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It’s dress up day every day: Jan’s Bridal opens in Gering
September 02, 2016 Frank Marquez   

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Frank Marquez/Gering Citizen Jan and Ray Goossen, owners of Jan’s Bridal Prom and More, opened their shop a few weeks ago on 10th Street. Jan holds a prom dress, among several popular styles.

For the past three and a half years, Ray and Jan Goossen ran a dress shop in Bayard called Bayard Bridal. This past August, the couple moved to Gering to open Jan’s Bridal Prom and More, near the corner of O Street and 10th Street, the main thoroughfare in Gering.

“We moved to Gering because we felt it would be more advantageous, for a number of reasons, including having a main window to showcase merchandise,” Jan said. “We had been looking for a location, and this is what we found after six weeks.”

Already receiving customers, the shop opened its doors on August 22, after Jan and Ray took possession of the store on August 1. Jan also has launched a website, www.jansbridalprom.com to round up customers, and she concedes it will a bit of time before the store builds up clientele.

The couple, who appear as though they could have been the subjects of a Norman Rockwell painting – Jan a petite figure with wide cheerful eyes, and Ray, a gentle soul glides through the shop in an unassuming manner – has been married for 17 years. Married in Minden, “we had kids show up (to the ceremony) that we didn’t know we had,” she said, smiling.

In reality, they have a combined 10 children between them from previous marriages – their children are scattered to the four winds, two in Lincoln, two in Omaha, two in Florida, two in Los Angeles, one in Dallas and one in Hawaii, some of them still in the workforce and a few of them already moving into retirement age. Being empty nesters has provided even more motivation to stay busy.

After about 17 years of living in Omaha, one of their daughters was planning to get married. She bought a dress, veil, and ended up not getting married, “but it gave me the idea, and I decided I needed to do something. We looked at buildings in Bayard, and we were in the process of negotiating, but the owner disappeared,” Jan said.

In 2013, the couple was visiting family in McKinney, Texas. Ray pointed out they weren’t too far from one of their suppliers in the south. They bought about 70 prom and wedding dresses, then we said, “where are we going to put them?” Three weeks later, the couple rented the only available building in Bayard; “it needed a lot of remodel work. Then we found this; this place (in Gering) is perfect, not too crowded. That’s how it all started.”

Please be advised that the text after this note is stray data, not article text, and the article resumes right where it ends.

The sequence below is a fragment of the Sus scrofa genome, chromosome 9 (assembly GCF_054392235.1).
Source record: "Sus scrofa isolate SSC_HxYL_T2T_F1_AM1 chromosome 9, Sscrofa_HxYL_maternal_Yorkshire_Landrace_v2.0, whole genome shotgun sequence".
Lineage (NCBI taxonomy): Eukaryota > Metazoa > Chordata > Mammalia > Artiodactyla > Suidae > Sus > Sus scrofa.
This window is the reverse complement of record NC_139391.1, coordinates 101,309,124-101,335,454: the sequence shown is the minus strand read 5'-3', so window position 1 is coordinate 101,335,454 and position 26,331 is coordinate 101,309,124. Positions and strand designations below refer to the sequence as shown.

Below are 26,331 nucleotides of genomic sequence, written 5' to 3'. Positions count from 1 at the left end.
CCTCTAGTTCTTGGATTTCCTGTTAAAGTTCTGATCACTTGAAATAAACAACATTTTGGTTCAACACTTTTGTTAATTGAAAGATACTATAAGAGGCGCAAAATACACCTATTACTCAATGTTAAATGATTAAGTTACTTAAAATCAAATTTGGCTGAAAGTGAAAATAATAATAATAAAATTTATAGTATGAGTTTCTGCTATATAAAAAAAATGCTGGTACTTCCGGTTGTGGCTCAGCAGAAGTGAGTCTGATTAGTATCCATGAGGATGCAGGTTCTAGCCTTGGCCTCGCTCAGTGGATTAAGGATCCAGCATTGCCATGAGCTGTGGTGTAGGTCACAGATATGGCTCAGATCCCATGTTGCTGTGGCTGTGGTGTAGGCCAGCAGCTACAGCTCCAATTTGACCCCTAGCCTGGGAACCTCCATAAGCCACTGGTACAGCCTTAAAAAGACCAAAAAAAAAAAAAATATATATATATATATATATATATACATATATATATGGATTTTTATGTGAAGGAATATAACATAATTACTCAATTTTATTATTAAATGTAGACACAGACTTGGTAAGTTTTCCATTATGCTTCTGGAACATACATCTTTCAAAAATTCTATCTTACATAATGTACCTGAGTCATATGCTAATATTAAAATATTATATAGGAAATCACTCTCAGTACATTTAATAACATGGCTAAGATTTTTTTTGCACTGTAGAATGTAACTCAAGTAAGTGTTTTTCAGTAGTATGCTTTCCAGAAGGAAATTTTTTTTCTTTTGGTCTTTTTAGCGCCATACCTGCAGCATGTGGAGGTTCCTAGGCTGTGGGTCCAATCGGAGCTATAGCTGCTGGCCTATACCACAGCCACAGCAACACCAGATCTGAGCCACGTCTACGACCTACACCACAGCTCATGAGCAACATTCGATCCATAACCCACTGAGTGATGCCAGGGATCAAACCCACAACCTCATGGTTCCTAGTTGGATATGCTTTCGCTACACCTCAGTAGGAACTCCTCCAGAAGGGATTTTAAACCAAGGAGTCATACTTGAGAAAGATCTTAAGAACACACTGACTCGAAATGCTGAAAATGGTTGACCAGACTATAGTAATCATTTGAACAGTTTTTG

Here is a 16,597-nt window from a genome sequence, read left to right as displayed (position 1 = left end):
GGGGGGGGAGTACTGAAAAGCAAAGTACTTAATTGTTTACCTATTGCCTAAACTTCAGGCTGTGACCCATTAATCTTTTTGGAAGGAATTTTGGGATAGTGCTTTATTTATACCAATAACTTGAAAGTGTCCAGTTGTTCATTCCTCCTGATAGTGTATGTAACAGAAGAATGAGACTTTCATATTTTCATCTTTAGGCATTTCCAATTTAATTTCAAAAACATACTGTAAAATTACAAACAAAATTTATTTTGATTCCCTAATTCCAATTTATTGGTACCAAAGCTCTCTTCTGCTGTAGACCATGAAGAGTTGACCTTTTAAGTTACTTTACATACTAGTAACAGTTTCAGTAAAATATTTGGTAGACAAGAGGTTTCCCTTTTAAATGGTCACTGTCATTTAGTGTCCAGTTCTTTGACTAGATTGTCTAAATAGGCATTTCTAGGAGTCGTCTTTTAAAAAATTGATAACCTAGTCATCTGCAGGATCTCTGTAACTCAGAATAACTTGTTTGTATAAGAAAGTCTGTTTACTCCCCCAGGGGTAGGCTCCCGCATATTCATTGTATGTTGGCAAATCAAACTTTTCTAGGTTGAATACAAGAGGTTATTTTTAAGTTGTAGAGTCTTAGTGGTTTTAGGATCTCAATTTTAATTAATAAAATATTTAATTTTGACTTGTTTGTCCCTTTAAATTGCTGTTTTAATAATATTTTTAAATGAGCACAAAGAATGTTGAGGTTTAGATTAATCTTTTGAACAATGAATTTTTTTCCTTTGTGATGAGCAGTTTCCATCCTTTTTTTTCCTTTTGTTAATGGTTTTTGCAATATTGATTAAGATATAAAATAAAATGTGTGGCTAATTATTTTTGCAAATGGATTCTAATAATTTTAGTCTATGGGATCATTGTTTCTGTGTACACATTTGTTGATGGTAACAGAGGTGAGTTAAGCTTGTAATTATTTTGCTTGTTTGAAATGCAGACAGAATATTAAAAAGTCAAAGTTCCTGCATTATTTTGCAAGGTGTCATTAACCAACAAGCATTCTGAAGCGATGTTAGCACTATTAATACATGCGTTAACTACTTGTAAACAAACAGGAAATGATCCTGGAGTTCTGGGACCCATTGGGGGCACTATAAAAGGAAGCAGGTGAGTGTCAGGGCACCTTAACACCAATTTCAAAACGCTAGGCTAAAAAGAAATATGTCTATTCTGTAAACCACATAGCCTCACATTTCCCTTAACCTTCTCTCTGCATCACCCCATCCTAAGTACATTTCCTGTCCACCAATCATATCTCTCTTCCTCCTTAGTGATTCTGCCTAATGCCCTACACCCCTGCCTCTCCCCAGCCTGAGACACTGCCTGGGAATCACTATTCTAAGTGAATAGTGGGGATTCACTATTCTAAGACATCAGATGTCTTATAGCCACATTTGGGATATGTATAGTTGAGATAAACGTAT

Well, not exactly.

No strangers to running a business, Jan relies on a wealth of customer service experience. She plays many roles in her shop – greeter, sales person, clerk – and Ray as bookkeeper. Sitting near the shop’s entrance, but mostly behind the scenes, Ray said, chiming in, “I’m a stranger in my own place.”

Jan began her career as real estate broker for 30 years in Omaha. The couple moved from the big city to Bayard in 1996, and bought a restaurant called the Corner Café, which they sold after three and half years. Then they ran an Ice Cream Wagon, which they owned for 12 years, travelling the area. They regularly drove the truck to Oregon Trail Days, and events around Nebraska, South Dakota and Wyoming. During one occasion, at a National Convention for the deaf in Hastings, Ray and Jan didn’t know any sign language, and they were initially at a loss as to how they would make sales. Then, customers ended up writing their orders on paper. “You can make anything a wonderful experience if you keep your mind open to it. You’ll be amazed at the number of wonderful people you’ll meet,” Jan said.

After selling the ice cream wagon, they took a break from work for a few years off before opening the dress store. Jan said, “I decided I did not want to spend my life doing nothing, and just reading. As for travelling, there’s only so much of that you can do.”

Yet, there was a learning curve. Selling dresses was not the same as selling houses or ice cream. Upon opening the shop in Bayard, “I asked a few of the ladies who helped me what they knew about bridal dresses. They said, ‘nothing,’ and I said, join the ranks,” she said.

Jan’s father helped shape some of her business mentality. She recalled a trip to north Omaha in the 1940s, when she was a kid, around 9, and her father had been speaking with a man in a predominantly black neighborhood while she waited in the family car. When her father got back in the car, she asked why he was speaking to the man. Her father’s reply, was a sentiment she conveys in business. He told her about having respect for everyone, never mind how they look. “Don’t turn your back on people,” her father said.

It is a lesson Jan took to heart. Knowing her customer base in west Nebraska. Paying a fair price for good stock doesn’t always come easy.

“We try to keep prices reasonable, yet insist on quality,” Jan said.

Knowing she and Ray could have committed to a full-fledged retirement, selling dresses has instead become Jan’s passion. “I’ll work as long as I can,” she said.
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